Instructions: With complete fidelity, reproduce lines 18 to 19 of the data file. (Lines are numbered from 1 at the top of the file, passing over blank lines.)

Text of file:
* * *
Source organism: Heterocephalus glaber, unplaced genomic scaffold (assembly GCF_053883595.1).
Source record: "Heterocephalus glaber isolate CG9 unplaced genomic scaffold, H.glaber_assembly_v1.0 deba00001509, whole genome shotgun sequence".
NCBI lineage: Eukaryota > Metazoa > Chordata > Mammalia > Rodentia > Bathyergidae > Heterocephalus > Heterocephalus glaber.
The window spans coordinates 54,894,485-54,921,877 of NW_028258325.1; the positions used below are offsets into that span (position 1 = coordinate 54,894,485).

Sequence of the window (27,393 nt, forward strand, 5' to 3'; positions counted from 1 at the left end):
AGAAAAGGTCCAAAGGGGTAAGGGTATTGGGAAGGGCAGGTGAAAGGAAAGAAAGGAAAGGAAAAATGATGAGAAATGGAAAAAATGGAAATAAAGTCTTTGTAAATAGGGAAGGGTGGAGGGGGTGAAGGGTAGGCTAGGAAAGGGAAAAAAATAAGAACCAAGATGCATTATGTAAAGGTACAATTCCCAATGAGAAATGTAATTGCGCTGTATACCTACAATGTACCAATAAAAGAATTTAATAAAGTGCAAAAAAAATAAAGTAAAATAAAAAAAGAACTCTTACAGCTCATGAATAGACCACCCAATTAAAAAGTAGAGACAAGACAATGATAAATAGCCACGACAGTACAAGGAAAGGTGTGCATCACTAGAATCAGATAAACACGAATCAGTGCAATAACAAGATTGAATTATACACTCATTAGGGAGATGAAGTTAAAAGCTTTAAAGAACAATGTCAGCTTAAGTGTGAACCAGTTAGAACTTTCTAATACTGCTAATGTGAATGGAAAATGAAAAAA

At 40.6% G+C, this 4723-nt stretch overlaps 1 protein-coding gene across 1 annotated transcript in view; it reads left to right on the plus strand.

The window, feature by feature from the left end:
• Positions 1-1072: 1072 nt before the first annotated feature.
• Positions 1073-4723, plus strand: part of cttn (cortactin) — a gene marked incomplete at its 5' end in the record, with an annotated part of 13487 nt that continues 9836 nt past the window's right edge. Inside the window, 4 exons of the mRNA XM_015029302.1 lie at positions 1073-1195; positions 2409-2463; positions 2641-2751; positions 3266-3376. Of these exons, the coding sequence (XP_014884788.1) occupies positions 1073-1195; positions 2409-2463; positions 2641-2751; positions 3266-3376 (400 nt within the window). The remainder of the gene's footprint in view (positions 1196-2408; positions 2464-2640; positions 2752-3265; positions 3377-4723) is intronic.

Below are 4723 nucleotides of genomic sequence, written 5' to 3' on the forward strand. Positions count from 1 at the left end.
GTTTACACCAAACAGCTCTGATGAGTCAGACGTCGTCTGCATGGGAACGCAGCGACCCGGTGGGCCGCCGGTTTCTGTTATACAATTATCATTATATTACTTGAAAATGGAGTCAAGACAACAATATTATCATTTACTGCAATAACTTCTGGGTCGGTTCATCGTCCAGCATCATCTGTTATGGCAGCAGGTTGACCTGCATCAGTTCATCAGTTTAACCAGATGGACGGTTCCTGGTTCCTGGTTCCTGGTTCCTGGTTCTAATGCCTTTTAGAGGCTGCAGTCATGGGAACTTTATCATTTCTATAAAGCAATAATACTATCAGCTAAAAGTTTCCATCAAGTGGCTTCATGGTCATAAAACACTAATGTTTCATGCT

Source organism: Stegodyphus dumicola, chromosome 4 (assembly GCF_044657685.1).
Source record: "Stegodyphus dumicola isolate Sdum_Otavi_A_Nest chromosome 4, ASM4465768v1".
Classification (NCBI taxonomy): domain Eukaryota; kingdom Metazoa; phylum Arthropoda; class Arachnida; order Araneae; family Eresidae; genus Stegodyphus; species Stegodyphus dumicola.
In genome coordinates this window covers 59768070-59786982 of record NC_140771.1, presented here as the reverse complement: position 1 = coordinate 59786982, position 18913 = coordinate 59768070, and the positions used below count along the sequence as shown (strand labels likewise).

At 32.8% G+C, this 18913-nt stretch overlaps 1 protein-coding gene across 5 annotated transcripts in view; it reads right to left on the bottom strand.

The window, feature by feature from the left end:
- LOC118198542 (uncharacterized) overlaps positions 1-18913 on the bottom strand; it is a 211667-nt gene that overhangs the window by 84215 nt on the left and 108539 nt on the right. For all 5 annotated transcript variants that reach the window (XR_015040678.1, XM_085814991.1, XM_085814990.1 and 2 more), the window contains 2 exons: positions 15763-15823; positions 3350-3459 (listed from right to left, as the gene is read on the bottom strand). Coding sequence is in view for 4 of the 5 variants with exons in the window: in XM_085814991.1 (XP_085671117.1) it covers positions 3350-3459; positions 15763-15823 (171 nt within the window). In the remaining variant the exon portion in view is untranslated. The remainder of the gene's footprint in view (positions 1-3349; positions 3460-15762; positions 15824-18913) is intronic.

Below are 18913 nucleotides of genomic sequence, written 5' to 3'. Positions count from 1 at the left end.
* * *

The window, feature by feature from the left end:
- LOC118198542 (uncharacterized) overlaps positions 1-18913 on the bottom strand; it is a 211667-nt gene that overhangs the window by 84215 nt on the left and 108539 nt on the right. For all 5 annotated transcript variants that reach the window (XR_015040678.1, XM_085814991.1, XM_085814990.1 and 2 more), the window contains 2 exons: positions 15763-15823; positions 3350-3459 (listed from right to left, as the gene is read on the bottom strand). Coding sequence is in view for 4 of the 5 variants with exons in the window: in XM_085814991.1 (XP_085671117.1) it covers positions 3350-3459; positions 15763-15823 (171 nt within the window). In the remaining variant the exon portion in view is untranslated. The remainder of the gene's footprint in view (positions 1-3349; positions 3460-15762; positions 15824-18913) is intronic.